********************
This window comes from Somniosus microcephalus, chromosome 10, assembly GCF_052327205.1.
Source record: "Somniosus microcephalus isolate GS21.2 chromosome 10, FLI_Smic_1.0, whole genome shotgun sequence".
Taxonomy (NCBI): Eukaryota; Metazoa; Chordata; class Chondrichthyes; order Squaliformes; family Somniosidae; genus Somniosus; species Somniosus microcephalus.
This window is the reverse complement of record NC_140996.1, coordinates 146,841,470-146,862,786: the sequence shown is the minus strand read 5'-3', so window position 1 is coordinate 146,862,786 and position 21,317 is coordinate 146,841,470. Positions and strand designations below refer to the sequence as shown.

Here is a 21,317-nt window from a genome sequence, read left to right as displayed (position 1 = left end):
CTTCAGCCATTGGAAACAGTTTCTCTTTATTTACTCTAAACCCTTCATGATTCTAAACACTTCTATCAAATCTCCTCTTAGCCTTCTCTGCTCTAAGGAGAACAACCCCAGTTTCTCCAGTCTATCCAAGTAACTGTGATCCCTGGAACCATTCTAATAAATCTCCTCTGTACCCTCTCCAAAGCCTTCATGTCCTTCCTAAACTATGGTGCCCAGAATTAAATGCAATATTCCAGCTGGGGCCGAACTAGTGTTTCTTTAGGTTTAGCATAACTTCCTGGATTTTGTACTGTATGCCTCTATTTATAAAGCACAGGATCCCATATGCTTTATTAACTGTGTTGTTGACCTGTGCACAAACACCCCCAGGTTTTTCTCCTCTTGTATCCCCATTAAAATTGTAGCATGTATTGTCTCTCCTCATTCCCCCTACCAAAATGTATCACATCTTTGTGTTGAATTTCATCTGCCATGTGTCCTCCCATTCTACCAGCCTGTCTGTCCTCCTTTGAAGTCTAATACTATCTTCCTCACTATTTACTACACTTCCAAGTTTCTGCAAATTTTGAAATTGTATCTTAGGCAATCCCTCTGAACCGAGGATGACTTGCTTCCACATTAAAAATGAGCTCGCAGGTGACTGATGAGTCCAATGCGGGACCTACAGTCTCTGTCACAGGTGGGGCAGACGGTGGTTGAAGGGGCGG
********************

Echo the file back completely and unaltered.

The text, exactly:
This window comes from Somniosus microcephalus, chromosome 10, assembly GCF_052327205.1.
Source record: "Somniosus microcephalus isolate GS21.2 chromosome 10, FLI_Smic_1.0, whole genome shotgun sequence".
Taxonomy (NCBI): Eukaryota; Metazoa; Chordata; class Chondrichthyes; order Squaliformes; family Somniosidae; genus Somniosus; species Somniosus microcephalus.
This window is the reverse complement of record NC_140996.1, coordinates 146,841,470-146,862,786: the sequence shown is the minus strand read 5'-3', so window position 1 is coordinate 146,862,786 and position 21,317 is coordinate 146,841,470. Positions and strand designations below refer to the sequence as shown.

Here is a 21,317-nt window from a genome sequence, read left to right as displayed (position 1 = left end):
CTTCAGCCATTGGAAACAGTTTCTCTTTATTTACTCTAAACCCTTCATGATTCTAAACACTTCTATCAAATCTCCTCTTAGCCTTCTCTGCTCTAAGGAGAACAACCCCAGTTTCTCCAGTCTATCCAAGTAACTGTGATCCCTGGAACCATTCTAATAAATCTCCTCTGTACCCTCTCCAAAGCCTTCATGTCCTTCCTAAACTATGGTGCCCAGAATTAAATGCAATATTCCAGCTGGGGCCGAACTAGTGTTTCTTTAGGTTTAGCATAACTTCCTGGATTTTGTACTGTATGCCTCTATTTATAAAGCACAGGATCCCATATGCTTTATTAACTGTGTTGTTGACCTGTGCACAAACACCCCCAGGTTTTTCTCCTCTTGTATCCCCATTAAAATTGTAGCATGTATTGTCTCTCCTCATTCCCCCTACCAAAATGTATCACATCTTTGTGTTGAATTTCATCTGCCATGTGTCCTCCCATTCTACCAGCCTGTCTGTCCTCCTTTGAAGTCTAATACTATCTTCCTCACTATTTACTACACTTCCAAGTTTCTGCAAATTTTGAAATTGTATCTTAGGCAATCCCTCTGAACCGAGGATGACTTGCTTCCACATTAAAAATGAGCTCGCAGGTGACTGATGAGTCCAATGCGGGACCTACAGTCTCTGTCACAGGTGGGGCAGACGGTGGTTGAAGGGGCGG